I discovered Aotearoa New Zealand’s art history at high school in 1973 through Gordon Brown and Hamish Keith’s An Introduction to New Zealand Painting 1827–1967. This is a history which has its origins in the appointment of the country’s first professional art gallery directors, Eric Westbrook in 1952 and his successor Peter Tomory in 1956 at the Auckland Art Gallery Toi o Tāmaki.
Throughout the 1960s and 70s, it was taken as given that the Auckland Art Gallery represented a voice for the visual arts that was almost compulsory to pay attention to. For better or worse, that notion has remained with me for nearly 50 years and, with great pleasure that faith in the acumen and authority of Auckland’s public gallery came back to me recently, visiting Toi Tū Toi Ora: Contemporary Māori Art. As peculiar as it may sound, I couldn’t help but immediately think of An Introduction to New Zealand Painting 1827-1967, even though its use -by date and time was up by the early 1980s.
Why did it come to mind? Because when Colin McCahon was a staff member and deputy director of the Auckland Art Gallery in the mid 1950s he curated a a ground-breaking series of exhibitions and publications that argued modernism was a fundamental means of expressing our experience of life in an increasingly urban Aotearoa New Zealand - even though it did take time for many to catch up with that proposition.
In discussion with McCahon in 1954, Westbrook laid the foundations for the Brown and Keith publication, encouraging the artist to curate the group exhibition, Object and Image, a survey of contemporary art that featured McCahon’s paintings and his colleagues, Louise Henderson, Milan Mrkusich, Kase Jackson and Michael Nicholson. Object and Image argued a case for the relevance of European modernism, (and Cubism in particular) representing a public declaration about the relevance of modernity in the lives of New Zealanders. In doing so, the Auckland Art Gallery positioned itself in a leading role, charting the direction and significance of contemporary art in Aotearoa New Zealand.
Curated by Nigel Borrell (Pirirākau, Ngāi Te rangi, Ngāti Ranginui, Te Whakatōhea) and five years in its realisation, Toi Tū Toi Ora: Contemporary Māori Art is a revelation, a survey exhibition of contemporary art from a Māori perspective comparable to McCahon’s proposition in 1954 that contemporary art possesses an incontestable presence when it makes tangible the realities and complexities and depth of our experience of life.
Opening 5th December 2020 Toi Tū Toi Ora: Contemporary Māori Art features the work of 110 Māori artists installed throughout the Auckland Art Gallery’s exhibition spaces, linking generations of artists through Te Kore, the creation story. As the Auckland Art Gallery’s curator of Māori art Borell maintained, Te Kore is the ‘one thing that we as Māori all had in common… it became the elemental way of introducing a conversation about contemporary Māori art,’ and this is reiterated in the experience of walking through the exhibition and the selection of artists and their works.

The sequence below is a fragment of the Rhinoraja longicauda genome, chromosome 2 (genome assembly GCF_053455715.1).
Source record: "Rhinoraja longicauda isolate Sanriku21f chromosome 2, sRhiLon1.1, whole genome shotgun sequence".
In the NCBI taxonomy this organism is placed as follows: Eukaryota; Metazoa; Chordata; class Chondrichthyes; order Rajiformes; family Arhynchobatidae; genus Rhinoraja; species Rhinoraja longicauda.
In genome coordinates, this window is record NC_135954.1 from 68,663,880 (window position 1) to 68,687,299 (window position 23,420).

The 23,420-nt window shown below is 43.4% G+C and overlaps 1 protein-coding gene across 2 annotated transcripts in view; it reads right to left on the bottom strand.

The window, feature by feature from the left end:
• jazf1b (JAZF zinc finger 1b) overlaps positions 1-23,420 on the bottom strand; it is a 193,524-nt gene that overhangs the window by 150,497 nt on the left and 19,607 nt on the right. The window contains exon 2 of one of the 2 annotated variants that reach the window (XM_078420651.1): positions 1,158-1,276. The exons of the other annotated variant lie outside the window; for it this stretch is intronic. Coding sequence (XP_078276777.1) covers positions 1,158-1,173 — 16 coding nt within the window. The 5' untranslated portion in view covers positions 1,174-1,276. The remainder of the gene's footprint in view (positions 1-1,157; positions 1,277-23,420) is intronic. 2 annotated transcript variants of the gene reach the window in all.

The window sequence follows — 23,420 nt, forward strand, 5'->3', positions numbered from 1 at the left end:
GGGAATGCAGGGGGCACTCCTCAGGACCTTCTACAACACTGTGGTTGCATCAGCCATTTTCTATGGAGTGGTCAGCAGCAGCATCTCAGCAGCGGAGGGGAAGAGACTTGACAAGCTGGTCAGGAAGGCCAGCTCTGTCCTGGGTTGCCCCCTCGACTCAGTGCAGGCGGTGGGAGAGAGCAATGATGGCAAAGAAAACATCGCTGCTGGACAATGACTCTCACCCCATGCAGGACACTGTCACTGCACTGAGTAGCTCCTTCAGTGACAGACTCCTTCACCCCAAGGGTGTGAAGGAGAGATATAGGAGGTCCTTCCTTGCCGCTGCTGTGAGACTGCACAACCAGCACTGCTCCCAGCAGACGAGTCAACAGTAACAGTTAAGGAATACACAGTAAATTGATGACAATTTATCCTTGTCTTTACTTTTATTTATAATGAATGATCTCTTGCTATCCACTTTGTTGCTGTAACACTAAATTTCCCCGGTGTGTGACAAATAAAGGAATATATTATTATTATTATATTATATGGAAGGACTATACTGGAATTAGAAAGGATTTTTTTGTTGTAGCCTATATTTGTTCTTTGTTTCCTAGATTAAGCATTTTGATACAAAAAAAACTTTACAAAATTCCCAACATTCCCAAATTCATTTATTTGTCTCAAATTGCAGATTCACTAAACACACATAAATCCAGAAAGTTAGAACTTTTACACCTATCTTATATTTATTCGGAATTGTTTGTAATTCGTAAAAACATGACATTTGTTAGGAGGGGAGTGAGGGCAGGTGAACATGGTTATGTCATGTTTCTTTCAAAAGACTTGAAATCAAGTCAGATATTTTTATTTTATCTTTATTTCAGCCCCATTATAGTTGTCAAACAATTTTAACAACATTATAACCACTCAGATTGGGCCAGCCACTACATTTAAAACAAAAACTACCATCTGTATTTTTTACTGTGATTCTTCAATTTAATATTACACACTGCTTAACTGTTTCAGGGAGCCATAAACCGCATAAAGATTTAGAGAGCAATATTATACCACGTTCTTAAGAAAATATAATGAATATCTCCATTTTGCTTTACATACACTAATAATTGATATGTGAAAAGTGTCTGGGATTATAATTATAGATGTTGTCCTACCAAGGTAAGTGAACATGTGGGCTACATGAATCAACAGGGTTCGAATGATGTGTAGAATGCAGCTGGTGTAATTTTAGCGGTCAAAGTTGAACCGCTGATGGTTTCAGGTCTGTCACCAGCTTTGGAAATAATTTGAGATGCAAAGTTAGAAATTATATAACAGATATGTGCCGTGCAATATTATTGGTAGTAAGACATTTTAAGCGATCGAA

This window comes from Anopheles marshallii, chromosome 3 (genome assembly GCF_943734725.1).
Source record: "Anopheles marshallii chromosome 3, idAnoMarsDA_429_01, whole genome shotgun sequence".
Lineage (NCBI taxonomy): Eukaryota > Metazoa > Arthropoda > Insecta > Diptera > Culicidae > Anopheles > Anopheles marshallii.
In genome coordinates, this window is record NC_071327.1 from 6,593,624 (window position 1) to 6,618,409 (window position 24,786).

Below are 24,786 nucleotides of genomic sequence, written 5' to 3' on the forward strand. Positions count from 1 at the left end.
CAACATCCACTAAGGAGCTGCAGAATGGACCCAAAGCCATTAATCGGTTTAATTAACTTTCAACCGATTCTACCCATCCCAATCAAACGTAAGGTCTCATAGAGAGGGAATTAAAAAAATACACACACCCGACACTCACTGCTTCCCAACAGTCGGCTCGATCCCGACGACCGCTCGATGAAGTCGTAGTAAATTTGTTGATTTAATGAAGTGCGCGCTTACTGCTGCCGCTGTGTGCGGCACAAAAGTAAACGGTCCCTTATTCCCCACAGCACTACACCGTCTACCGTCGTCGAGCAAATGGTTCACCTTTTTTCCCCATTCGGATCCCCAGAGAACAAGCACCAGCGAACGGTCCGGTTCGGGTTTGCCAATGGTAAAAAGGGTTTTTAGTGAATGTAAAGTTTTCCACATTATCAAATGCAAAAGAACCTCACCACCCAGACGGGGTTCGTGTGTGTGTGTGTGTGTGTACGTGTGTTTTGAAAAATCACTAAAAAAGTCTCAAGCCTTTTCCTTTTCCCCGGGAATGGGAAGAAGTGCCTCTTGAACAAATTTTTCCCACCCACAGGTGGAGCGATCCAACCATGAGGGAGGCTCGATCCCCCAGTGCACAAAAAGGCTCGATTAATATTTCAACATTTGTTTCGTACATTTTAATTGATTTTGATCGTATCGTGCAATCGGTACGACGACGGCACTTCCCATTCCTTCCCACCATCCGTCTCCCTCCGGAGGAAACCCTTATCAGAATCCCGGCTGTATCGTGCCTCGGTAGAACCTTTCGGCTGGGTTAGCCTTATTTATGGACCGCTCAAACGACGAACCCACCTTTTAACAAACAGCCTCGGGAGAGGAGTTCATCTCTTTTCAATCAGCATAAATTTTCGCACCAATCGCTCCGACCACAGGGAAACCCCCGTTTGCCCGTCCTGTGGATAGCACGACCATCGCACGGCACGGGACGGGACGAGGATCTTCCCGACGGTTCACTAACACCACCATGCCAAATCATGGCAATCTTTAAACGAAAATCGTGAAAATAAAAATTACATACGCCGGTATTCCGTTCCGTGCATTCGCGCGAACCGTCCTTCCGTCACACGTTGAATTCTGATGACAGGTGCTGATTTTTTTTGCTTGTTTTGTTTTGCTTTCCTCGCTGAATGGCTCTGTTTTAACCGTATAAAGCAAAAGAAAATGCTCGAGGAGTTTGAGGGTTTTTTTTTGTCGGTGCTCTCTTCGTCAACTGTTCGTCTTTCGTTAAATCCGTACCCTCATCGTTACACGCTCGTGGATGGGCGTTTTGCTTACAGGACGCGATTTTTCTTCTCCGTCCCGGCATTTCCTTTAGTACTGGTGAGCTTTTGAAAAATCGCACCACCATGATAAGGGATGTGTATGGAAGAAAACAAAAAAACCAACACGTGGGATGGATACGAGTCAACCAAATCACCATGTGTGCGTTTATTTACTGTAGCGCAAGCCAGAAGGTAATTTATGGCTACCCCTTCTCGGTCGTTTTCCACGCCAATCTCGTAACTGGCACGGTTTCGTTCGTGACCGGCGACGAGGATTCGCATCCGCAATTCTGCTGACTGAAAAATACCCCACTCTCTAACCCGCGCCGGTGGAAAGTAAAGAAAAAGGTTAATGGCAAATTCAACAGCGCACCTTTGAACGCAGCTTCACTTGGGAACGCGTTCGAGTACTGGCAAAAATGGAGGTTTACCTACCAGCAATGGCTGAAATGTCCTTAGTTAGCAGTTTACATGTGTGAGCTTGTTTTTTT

The giveaway catalogue that accompanies Toi Tū Toi Ora: Contemporary Māori Art similarly encompasses the tangible realities of life, back-grounding colonialism, Black Lives Matters, a Māori perspective on relationships between Māori and Pākehā, an account of the Waitangi Tribunal’s establishment, the 1981 Springbok tour and the emergence and significance of contemporary Māori film in the 1990s as a voice distinct from that of Pākehā artists. The catalogue concludes: ‘The work of Māori artists in this realm has opened new spaces that are not colonised by the agenda of others and these artists have been free to pursue, reflect and construct their own worlds’.
Yet, in view of such commentary, it seems surprising to hear of the relatively recent departure of Borell from the Auckland Art Gallery’s staff and the public discussion between him and the gallery’s director Kirsten Lacy. Reporting online in The Big Idea, Mark Amery commented on the wider context of Borell’s departure beyond the personalities: “An important line is being drawn here, as an assertion of tino rangatiratanga that demands that our institutions deal with how they share power to better reflect Māori values. And it again highlights the relative lack of Māori in positions of power in our cultural institution.”
Indeed, just as Westbrook and Tomory supported McCahon at the Auckland Art Gallery, as curator of Māori art, Borell was due the appropriate support, encouragement and authority from the Auckland Art Gallery’s management team. Toi Tū Toi Ora: Contemporary Māori Art speaks with a voice that is impossible to ignore and I would trust that the Auckland Art Gallery reflects on how to sustain the influential intelligence of its voice for the visual arts in Aotearoa New Zealand going forward from Toi Tū Toi Ora: Contemporary Māori Art.
Toi Tū Toi Ora: Contemporary Māori Art. Auckland Art Gallery Toi o Tāmak, 5 December 2020 – 9 May 2021
- Robert Jahnke, Ripeka whero from the Te Ripeka series, 2015. Auckland Art Gallery Toi o Tāmaki, gift of the Patrons of the Auckland Art Gallery, 2018